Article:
Sandy’s Garden

Azolla Weevil

The list of imported plants that are now presenting problems in the United Kingdom is a long one, although not too many of the names are familiar to the average gardener. However, most readers will recognise some of these names: Giant hogweed, Himalayan knotweed, Indian (Himalayan) balsam, Japanese knotweed and Rhododendron ponticum. Virtually all of them were introduced into these islands by well-meaning horticulturists as ‘exotics’ … non-native plants that promised to make their gardens or their estates the envy of their neighbours, by reason of the size, or the flower colours, the foliage or the fast growth of these incomers. However, the introduction of these exotics took no account of the balance of nature, a natural balance in which predators, either animal, vegetable, insect or biological, keep native plant species in check. These problem plants had no natural enemies when they were brought here; and they have shown a real penchant for taking over their environment.

And here’s a name to add to the list, a name that may be new to many readers but will be familiar to anglers and water managers … the fairy fern or floating water fern (Azolla filiculoides). As its name suggests, it is an aquatic plant with delicate fern-like foliage. It comes originally from America and was introduced into the United Kingdom around 1840 as … had you guessed? … an ornamental garden aquatic. But it found the British Isles very much to its liking, soon escaped from ornamental ponds into the wild and, with the ability to double in size in less than a week during hot weather, forms mats on the surface of the water, blocking out light, killing water plants, hindering flood defences, interfering with aquatic sports like boating and angling, and reducing oxygen levels in the water, killing fish.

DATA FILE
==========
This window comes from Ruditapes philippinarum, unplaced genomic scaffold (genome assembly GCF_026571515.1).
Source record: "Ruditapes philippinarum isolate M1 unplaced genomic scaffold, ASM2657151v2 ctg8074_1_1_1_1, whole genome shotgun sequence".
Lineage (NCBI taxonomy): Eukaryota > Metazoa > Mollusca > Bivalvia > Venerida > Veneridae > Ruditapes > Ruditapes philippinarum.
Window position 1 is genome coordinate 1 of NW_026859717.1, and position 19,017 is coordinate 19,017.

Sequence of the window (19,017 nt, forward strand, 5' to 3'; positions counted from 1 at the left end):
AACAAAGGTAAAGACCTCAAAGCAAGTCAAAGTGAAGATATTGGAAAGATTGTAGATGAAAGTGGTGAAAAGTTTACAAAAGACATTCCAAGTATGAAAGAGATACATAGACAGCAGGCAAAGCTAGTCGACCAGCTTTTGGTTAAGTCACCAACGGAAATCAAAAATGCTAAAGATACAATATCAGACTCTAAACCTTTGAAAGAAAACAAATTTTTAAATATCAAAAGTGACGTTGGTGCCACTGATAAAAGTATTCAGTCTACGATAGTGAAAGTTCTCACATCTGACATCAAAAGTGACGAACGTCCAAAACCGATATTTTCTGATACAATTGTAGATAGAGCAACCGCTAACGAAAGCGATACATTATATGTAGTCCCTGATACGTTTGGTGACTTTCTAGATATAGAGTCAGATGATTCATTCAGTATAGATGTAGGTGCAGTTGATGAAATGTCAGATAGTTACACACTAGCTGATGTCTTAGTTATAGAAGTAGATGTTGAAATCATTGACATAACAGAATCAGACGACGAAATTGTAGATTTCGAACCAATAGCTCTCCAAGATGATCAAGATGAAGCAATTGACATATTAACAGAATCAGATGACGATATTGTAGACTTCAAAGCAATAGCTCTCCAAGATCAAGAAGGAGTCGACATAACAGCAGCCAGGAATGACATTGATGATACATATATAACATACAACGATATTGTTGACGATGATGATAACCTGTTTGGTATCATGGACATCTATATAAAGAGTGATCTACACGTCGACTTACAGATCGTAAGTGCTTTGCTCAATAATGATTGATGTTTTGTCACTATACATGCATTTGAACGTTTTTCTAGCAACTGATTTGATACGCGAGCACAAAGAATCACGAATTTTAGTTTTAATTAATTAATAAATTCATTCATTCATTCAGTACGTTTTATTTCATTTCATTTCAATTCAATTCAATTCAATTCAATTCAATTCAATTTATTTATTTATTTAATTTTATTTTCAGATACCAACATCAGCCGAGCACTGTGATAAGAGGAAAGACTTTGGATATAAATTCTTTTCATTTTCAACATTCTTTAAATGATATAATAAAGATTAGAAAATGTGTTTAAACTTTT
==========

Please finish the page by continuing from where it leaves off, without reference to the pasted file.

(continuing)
But Azolla is still being imported and sold by garden and aquatic centres around the country, despite being recognised as one of the most invasive plants in the United Kingdom. It is a very difficult plant to control, for it produces literally millions of tiny spores annually

which are released in Autumn and grow into new plants the following year. Since even tiny fragments of fronds left behind by any attempt to destroy the plants by mechanical means will soon form new plants; and since the only effective legal herbicides all contain glyphosate, which kills everything, the problem looks almost insuperable.

But help may be at hand, in the shape of a tiny weevil which is one of the Azolla plant’s few natural enemies. The Environment Agency recently issued a press statement saying that a colony of Azolla weevils has been bred in captivity and released into the River Till in Lincolnshire, where there is a blanket of fairy fern 2½ miles long, 50 feet wide and one foot thick. Environment Agency invasive species expert Trevor Renals said: “The weevils are real specialists and only eat water fern. They don’t harm other plants and often die out naturally once they have eaten their way through the Azolla. Thanks to this weevil, we are able to eradicate the weed without the need for dredging and chemicals.”

So that’s good news! But wait: as far back as May 2002, a research team at CABI Europe - UK, led by Corin Pratt, announced the start of a programme to deal with infestations of fairy fern by releasing Azolla weevils; and on 21 October 2004, seven years ago, the British Waterways Board invited journalists to join experts from CABI Bioscience to examine the results of a trial to control Azolla on a stretch of the Leeds & Liverpool Canal near Aintree, where thousands of captive-bred Azolla weevils had been munching through tonnes of the invasive Azolla filiculoides. Help may be at hand … but don’t hold your breath!

Sandy Simpson, Polmont Horticultural Society